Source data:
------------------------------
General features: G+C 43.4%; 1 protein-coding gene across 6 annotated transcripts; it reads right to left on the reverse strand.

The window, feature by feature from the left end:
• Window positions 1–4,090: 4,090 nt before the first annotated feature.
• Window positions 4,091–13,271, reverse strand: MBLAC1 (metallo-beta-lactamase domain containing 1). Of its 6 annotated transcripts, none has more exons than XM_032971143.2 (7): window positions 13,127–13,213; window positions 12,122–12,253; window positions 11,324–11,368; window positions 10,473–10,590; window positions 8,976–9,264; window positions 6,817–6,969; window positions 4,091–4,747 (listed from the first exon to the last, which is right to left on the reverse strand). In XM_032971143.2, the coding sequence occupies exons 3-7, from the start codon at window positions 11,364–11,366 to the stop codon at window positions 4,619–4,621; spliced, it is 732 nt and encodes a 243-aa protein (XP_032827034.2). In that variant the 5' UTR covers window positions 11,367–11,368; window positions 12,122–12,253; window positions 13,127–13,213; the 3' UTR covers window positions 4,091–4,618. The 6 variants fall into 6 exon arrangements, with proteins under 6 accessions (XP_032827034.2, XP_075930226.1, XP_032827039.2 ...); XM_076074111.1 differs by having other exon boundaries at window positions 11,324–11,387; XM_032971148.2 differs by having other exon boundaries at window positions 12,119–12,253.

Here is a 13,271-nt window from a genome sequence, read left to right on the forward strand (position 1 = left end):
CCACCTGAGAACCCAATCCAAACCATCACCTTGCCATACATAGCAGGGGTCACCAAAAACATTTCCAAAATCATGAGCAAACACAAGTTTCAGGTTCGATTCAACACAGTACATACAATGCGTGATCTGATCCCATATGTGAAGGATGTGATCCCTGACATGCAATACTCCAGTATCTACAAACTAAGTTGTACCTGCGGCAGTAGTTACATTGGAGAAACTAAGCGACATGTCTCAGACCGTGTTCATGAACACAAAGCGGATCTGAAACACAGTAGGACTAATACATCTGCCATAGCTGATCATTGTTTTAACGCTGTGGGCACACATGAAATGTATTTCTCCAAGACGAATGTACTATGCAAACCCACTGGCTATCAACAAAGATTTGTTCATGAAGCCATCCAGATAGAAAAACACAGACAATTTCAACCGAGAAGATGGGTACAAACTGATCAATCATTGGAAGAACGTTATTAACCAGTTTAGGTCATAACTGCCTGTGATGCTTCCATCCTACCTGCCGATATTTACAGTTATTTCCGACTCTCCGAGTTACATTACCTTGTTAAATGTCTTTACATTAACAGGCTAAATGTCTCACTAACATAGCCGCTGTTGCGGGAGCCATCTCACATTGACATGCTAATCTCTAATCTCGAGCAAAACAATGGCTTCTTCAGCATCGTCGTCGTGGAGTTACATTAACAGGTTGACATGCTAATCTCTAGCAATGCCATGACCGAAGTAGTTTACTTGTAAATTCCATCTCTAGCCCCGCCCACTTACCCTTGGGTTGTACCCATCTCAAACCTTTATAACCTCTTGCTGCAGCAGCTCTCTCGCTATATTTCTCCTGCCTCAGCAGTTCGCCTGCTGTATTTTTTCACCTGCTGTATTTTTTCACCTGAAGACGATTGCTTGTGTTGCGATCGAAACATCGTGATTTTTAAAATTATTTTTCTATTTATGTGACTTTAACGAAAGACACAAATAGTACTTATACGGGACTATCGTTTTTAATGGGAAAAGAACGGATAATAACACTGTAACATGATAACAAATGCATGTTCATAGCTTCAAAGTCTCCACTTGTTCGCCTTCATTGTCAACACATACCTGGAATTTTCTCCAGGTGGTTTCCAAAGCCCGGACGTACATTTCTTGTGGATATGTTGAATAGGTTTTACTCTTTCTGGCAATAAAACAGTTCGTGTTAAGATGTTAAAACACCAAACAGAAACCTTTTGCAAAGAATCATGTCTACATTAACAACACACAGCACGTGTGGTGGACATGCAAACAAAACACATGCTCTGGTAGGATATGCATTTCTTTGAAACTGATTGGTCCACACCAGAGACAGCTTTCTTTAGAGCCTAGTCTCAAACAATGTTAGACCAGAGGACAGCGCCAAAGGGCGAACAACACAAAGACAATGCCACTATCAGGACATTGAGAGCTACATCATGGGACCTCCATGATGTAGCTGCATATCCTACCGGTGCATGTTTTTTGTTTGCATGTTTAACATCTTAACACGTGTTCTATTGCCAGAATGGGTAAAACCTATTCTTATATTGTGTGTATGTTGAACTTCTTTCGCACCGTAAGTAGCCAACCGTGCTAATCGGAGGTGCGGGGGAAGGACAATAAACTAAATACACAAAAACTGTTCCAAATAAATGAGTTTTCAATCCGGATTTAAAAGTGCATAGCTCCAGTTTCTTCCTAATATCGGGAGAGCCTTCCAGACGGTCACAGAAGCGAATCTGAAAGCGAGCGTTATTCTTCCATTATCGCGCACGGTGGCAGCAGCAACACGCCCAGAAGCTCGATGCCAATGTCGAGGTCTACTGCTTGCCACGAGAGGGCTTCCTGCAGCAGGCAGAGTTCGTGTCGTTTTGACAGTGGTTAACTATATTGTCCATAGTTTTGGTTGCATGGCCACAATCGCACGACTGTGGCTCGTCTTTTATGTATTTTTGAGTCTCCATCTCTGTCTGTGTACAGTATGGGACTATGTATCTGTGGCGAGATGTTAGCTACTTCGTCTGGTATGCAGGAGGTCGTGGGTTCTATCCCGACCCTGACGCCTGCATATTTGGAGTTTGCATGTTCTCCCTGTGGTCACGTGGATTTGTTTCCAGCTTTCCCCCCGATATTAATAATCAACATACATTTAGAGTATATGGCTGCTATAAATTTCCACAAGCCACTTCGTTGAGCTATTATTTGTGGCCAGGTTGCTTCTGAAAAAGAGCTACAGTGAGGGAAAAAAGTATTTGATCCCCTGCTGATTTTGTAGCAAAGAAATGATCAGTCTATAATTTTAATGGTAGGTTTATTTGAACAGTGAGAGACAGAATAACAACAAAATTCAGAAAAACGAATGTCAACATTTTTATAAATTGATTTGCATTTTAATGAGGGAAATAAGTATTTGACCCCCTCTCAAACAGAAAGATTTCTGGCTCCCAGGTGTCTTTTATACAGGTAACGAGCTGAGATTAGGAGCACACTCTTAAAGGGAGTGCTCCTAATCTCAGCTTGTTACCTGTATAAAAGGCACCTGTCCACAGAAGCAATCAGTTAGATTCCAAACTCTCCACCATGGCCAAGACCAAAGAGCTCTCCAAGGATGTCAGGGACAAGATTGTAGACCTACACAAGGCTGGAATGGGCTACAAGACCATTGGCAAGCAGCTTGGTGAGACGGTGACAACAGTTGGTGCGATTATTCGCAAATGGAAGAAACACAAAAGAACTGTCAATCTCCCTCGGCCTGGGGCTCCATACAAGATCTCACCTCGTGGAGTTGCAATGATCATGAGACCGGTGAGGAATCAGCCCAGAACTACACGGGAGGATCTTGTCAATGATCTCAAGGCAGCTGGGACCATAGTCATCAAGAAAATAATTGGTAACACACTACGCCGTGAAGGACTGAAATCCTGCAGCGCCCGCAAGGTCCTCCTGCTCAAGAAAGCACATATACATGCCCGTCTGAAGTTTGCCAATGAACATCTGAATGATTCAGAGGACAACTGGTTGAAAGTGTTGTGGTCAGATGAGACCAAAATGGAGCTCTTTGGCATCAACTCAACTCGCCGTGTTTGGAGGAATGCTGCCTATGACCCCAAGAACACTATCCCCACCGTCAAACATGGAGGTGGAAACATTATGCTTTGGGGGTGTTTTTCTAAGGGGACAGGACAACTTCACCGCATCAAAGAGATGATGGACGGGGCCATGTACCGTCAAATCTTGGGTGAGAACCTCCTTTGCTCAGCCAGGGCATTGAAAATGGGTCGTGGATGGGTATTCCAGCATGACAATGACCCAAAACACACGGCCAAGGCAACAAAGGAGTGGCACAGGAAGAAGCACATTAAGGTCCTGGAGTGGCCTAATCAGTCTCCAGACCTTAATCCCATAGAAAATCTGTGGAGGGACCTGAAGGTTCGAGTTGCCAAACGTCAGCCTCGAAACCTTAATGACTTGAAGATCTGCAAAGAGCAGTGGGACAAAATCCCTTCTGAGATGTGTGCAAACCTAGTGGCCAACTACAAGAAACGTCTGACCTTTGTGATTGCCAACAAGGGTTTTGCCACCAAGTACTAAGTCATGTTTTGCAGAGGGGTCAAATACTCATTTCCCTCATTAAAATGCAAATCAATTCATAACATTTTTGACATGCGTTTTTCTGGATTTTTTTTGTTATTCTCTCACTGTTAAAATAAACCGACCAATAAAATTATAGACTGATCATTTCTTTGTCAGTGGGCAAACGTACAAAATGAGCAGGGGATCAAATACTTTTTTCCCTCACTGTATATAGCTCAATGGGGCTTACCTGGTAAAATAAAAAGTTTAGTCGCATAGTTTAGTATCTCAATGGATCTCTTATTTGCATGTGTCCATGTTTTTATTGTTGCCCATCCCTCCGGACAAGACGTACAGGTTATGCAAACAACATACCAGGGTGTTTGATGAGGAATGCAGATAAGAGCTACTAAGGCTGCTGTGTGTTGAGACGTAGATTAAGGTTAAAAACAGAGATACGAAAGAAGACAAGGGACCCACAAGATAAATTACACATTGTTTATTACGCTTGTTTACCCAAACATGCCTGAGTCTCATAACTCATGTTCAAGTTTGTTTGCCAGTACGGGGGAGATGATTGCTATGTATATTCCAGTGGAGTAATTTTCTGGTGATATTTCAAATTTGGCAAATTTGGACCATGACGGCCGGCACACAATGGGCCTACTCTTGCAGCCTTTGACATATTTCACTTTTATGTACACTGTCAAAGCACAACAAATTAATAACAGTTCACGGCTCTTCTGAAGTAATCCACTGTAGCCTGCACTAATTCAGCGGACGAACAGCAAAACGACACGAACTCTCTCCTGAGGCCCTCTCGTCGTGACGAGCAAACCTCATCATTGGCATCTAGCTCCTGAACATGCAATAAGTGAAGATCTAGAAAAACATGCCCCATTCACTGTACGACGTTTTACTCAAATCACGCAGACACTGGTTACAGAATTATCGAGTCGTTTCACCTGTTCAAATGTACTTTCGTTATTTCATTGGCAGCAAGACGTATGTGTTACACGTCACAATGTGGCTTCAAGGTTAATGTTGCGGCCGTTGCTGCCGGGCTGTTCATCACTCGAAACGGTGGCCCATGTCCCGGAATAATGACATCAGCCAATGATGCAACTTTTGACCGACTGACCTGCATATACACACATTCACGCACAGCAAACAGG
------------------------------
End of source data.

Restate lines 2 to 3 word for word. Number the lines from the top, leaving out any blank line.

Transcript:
The window, feature by feature from the left end:
• Window positions 1–4,090: 4,090 nt before the first annotated feature.